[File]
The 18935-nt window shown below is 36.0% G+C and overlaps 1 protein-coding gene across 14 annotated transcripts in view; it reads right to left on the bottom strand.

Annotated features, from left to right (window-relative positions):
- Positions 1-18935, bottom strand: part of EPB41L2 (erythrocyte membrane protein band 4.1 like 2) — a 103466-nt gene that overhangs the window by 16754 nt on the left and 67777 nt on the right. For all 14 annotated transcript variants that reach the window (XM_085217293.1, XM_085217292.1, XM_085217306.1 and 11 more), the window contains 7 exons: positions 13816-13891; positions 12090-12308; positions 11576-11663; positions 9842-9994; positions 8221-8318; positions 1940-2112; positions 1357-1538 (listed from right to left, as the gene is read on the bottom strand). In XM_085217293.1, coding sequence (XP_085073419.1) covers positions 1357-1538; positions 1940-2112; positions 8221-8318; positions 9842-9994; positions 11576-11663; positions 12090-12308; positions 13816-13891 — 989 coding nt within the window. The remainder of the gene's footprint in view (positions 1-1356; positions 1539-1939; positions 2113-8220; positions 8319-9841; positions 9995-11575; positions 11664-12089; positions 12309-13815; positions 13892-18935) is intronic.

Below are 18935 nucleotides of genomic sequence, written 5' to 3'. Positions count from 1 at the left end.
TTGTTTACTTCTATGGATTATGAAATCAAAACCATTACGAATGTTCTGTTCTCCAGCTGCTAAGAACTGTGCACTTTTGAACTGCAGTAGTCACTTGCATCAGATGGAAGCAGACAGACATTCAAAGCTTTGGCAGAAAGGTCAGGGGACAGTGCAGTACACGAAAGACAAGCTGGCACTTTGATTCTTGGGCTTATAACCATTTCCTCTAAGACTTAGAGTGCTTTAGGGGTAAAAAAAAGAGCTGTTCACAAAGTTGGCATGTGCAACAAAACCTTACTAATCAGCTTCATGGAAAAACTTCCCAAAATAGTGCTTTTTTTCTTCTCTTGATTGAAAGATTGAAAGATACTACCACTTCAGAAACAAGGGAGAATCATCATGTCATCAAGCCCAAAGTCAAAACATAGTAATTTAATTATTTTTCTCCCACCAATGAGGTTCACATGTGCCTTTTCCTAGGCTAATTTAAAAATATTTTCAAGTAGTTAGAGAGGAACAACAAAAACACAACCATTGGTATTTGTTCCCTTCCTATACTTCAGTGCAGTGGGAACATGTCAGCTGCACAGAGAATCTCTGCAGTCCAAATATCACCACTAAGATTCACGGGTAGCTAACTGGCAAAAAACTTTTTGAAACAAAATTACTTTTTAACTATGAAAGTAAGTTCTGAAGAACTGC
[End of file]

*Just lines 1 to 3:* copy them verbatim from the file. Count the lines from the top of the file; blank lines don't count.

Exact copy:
The 18935-nt window shown below is 36.0% G+C and overlaps 1 protein-coding gene across 14 annotated transcripts in view; it reads right to left on the bottom strand.

Annotated features, from left to right (window-relative positions):
- Positions 1-18935, bottom strand: part of EPB41L2 (erythrocyte membrane protein band 4.1 like 2) — a 103466-nt gene that overhangs the window by 16754 nt on the left and 67777 nt on the right. For all 14 annotated transcript variants that reach the window (XM_085217293.1, XM_085217292.1, XM_085217306.1 and 11 more), the window contains 7 exons: positions 13816-13891; positions 12090-12308; positions 11576-11663; positions 9842-9994; positions 8221-8318; positions 1940-2112; positions 1357-1538 (listed from right to left, as the gene is read on the bottom strand). In XM_085217293.1, coding sequence (XP_085073419.1) covers positions 1357-1538; positions 1940-2112; positions 8221-8318; positions 9842-9994; positions 11576-11663; positions 12090-12308; positions 13816-13891 — 989 coding nt within the window. The remainder of the gene's footprint in view (positions 1-1356; positions 1539-1939; positions 2113-8220; positions 8319-9841; positions 9995-11575; positions 11664-12089; positions 12309-13815; positions 13892-18935) is intronic.